But if we don’t understand the state space.2. 3. Like learning. while the learning algorithm learns the discounted reward beginning at each transition in the state space. From here you can train the network. TD learning makes sense. the simplest version of TD learning (analogous to the learning algorithm of Section 3. learning — and. as you don’t receive a reward or penalty until the game is won or lost. Much of current research around reinforcement learning involves looking at practical applications demonstrating techniques for getting around this difficulty of tackling huge state spaces.6. The difference is that. Although we’re not going to look at the specifics of backgammon here. TD learning learns the discounted reward for each state of the state space.3 and 3. hidden units. versus about 40 for chess). Results have been mixed. Thus TD learning is frequently superior to learning when we know the state space.1 TD-Gammon The first big reinforcement learning success is certainly TD-Gammon. and a single output to represent the estimate for the input board’s -value. we would look through each possible action from . and TD learning is inappropriate if we don’t. In situations where the state space is known (as in game playing). you have many fewer numbers to learn. indeed. Thus.2) revises the update rule to the following. Thus less exploration is required to find a good solution. To choose a move. Conventional game-playing techniques have not applied well to Backgammon. We’ll look at two of the more significant successes. take the reward and subsequent state for that action. It’s even a little simpler.5 TD learning ¡ Temporal difference learning is an alternative algorithm to learning originally proposed by Sutton in 1988 [Sut88]. Rather than tabulate all possible states. Everything else remains the same. and so we can’t perform this computation. TD learning can be modified as in Sections 3. the neural network had input units for representing the current board.6 Applications ¡ As we saw in Section 3. the important thing to know that there is a set of pieces you are trying to move to goal positions. we don’t know or . therefore. you had only to try each of the possible moves and see which resulting board state gives the greatest -value. and say that the optimal action is the action for which is largest. After all. Each turn. TD-Gammon employed a neural network to approximate the values for each state of the network. especially if you must consider all possible dice rolls. To figure out the optimal action for given the space’s -values. Generally the reward will be . as the number of possible moves in each turn is unusually large (about 400. it’s closely related to learning. the whole state-space model — has a fatal problem: The world is just too complicated for us to hope to go through most real-life state spaces. Actually. But in situations where the state space is unknown. In the first version (version 0.4. just as ¡ ç Ú   &‰ º 1 ß S‚Clƒº Ú( ç Ó 8 Ú ¡ 1 ß SáCÔxº Ú( ç Ó 8 ß ‰Ú º 1 Ú( ¹ Sç Ú ¡  ‡¢ ¡ 1 Ú( S‚ç ç ç ç ß Ú ¡ . Tesauro used TD learning. Because you’re learning a value for each state.0). not each possible action from each state. Then you take that move. what we’re after is learning the optimal action from each state of the space. but the number of states in backgammon in too overwhelming to consider. a backgammon-playing system developed by Tesauro in the early 1990’s [Tes95]. TD learning is impractical. the player rolls a pair of dice and must choose from a set of moves dictated by that roll. 3.34 Reinforcement learning 3.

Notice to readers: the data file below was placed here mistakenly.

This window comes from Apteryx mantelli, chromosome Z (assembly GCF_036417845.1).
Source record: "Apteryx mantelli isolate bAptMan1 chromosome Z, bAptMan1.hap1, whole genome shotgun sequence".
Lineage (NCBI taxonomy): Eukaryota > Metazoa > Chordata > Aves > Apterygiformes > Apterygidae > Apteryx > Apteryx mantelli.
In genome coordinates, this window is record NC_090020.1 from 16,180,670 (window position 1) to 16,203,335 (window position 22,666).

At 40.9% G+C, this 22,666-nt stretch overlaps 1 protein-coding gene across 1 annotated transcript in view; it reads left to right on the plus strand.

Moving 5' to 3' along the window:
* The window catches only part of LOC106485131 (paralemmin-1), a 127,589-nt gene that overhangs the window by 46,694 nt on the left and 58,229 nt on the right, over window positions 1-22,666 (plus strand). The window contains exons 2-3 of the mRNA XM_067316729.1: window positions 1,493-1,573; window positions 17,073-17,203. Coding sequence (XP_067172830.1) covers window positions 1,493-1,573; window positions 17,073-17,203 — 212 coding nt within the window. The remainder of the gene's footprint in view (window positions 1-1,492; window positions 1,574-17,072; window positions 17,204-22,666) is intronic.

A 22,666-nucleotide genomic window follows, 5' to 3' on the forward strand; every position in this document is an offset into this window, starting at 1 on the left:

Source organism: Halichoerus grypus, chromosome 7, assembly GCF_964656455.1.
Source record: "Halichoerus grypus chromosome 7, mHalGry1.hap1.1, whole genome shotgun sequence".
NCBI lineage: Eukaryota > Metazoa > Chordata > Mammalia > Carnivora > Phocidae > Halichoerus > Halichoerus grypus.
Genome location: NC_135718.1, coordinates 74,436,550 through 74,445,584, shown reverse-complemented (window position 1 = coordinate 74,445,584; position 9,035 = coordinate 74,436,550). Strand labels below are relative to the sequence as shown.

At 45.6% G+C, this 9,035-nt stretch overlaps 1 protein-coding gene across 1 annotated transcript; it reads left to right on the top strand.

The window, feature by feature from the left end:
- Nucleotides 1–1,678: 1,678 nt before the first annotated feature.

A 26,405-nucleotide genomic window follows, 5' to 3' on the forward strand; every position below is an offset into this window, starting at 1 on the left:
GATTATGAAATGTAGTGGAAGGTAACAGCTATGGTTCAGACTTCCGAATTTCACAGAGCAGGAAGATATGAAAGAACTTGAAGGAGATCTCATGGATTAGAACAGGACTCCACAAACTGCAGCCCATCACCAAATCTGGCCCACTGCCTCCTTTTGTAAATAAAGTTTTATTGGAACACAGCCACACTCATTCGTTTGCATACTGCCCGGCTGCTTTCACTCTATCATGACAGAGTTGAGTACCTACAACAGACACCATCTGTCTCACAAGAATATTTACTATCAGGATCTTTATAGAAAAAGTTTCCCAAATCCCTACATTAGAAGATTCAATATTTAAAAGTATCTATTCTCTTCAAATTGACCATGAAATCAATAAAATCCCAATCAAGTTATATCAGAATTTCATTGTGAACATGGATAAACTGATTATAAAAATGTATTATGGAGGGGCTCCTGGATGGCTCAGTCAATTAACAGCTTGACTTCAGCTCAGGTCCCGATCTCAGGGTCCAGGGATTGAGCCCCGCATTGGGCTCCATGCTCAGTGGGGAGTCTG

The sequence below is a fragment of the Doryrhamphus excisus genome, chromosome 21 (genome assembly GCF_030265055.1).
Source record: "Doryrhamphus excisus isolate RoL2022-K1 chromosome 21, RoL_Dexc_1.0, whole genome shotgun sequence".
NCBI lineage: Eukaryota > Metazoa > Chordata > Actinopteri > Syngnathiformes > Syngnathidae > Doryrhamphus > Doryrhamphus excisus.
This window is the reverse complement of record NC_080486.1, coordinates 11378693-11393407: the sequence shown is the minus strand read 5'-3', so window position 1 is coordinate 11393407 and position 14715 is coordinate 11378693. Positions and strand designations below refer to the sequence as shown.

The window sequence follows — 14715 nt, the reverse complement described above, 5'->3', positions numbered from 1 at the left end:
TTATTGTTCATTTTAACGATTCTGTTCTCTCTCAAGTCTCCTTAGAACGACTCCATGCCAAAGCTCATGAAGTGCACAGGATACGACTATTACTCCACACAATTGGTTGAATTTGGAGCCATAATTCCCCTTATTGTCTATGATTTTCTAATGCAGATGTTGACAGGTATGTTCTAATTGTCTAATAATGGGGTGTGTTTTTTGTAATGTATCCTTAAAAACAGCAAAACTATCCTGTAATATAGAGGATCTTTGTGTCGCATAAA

and each floor has an up and a down button on it. each of the four elevators has within it ten buttons. Encouraged by this work.3.6. each elevator has a location. or stay in its current location to unload or load passengers. Crites and U  TU ` ¡ ¡   ¥£  3 ¦™áå . especially chess and go. and each button pressed on a floor has a “waiting time” associated with it. is widely regarded as ranking among the best backgammon players in the world (human or computer). however.6 Applications 35 is done in regular TD learning. Tesauro developed TD-Gammon 1. Crites and Barto concentrated on scheduling four elevators in a ten-story building during the 5:00 rush (when nearly all passengers wish to go to the lobby to leave for home). It Neurogammon had. Subsequent versions of TD-Gammon have made the program look more than one move in advance. as this is part of their competitive edge over other elevator manufacturers. and very capable of winning a world championship if admitted. But we still have the problem of all those states that we can’t visit thoroughly during training. The basic change for this was to change the inputs to the neural network to represent more complex concepts that backgammon masters feel are important things about a board state — whether crucial positions are blocked. TD-Gammon 3. etc. At any point in time. An action in this state space gives the behavior of the elevators.) Notice that one aspect of this scenario is that we can’t predict the result of an action. while TD-Gammon had nearly no backgammon knowledge outside of the rules. their technique uses reinforcement learning.000 games. In other words. Crites and Barto. taking some advantage of classical minimax search. because we can’t predict where potential passengers are going to appear requesting an elevator. as Neurogammon had been written specifically to play backgammon. (Tesauro used the TD equivalent of the -learning algorithm of Section 2. using . (We don’t have a way of comparing to the manufacturers’ unpublished algorithms. 3. they don’t get to see their work put into practice — or at least they don’t know about it: Elevator manufacturers jealously protect the scheduling algorithms they use.1. this new version incorporated some of the advanced backgammon theory that hidden units and trained on itself with 300. The current version. direction.0 had played competitively with human champions. This is a world with many states. People have tried duplicating this work in other games. This was shocking. Researchers like it because it’s simple and practical. states. An elevator may decide to go up.2 Elevator scheduling Scheduling elevators in a building is an important problem. how close pieces are to winning. and speed. Tesauro found that TD-Gammon performed about as well as one of the best computer backgammon players of the time. learning is more applicable than TD learning for this problem. with much specialized knowledge built into it.4. TD-Gammon 1. but not at a level where it might win a world championship. The penalty for an action can be computed as the sums of the squares of the waiting time for any passengers loaded by the elevators during the time step. The results of these attempts have been encouraging but not as noteworthy as TD-Gammon: The programs learn to play well. (We square the waiting time because realistically we want to give passengers who have been waiting quite long a larger advantage.000 games against itself.) Moreover. go down. saying how long it has been since the prospective passenger requested an elevator. Unfortunately. Thus. Neurogammon (also by Tesauro). can pride themselves on having one of the best published algorithms for scheduling elevators [CB96].) By training the network on 200. Crites and Barto conservatively estimate that it has at least far more than we could visit in the course of learning how to behave in each state. In their simulated system. In their study. but not near the level of human champions.0.